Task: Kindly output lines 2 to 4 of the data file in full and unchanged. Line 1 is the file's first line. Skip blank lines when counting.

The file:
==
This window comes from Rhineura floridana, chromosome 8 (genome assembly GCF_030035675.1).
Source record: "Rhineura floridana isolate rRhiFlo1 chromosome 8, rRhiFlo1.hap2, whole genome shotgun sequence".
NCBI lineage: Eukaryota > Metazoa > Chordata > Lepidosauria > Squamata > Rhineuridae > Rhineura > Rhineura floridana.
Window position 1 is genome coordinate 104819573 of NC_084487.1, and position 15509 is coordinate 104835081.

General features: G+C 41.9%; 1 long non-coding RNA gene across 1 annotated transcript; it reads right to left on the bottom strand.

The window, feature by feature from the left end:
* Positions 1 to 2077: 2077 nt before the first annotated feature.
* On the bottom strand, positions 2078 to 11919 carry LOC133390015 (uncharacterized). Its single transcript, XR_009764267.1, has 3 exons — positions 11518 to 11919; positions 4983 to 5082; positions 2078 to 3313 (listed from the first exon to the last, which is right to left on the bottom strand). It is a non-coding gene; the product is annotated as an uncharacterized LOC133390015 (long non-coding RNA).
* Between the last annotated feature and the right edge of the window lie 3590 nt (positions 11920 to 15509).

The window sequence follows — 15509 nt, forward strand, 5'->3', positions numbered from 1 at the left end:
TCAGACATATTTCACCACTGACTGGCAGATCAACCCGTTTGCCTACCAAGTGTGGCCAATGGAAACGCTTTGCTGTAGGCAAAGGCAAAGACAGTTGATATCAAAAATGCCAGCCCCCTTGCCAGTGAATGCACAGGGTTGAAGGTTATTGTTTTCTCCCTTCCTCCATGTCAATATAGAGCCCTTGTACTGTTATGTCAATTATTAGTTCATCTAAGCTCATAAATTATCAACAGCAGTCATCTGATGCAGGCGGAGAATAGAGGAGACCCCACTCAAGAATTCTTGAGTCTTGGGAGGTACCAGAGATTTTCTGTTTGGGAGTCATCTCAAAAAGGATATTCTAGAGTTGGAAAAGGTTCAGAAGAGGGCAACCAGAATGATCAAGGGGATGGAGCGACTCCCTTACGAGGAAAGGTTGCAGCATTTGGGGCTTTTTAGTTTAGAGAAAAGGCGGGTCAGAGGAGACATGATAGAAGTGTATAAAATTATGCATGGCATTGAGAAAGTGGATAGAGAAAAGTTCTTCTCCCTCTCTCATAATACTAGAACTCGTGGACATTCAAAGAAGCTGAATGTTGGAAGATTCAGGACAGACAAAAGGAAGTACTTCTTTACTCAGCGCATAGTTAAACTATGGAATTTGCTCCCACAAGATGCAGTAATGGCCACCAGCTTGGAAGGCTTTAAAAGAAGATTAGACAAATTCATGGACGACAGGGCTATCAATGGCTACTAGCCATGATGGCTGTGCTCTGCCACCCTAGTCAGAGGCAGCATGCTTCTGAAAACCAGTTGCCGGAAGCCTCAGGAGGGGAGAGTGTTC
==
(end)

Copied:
Source record: "Rhineura floridana isolate rRhiFlo1 chromosome 8, rRhiFlo1.hap2, whole genome shotgun sequence".
NCBI lineage: Eukaryota > Metazoa > Chordata > Lepidosauria > Squamata > Rhineuridae > Rhineura > Rhineura floridana.
Window position 1 is genome coordinate 104819573 of NC_084487.1, and position 15509 is coordinate 104835081.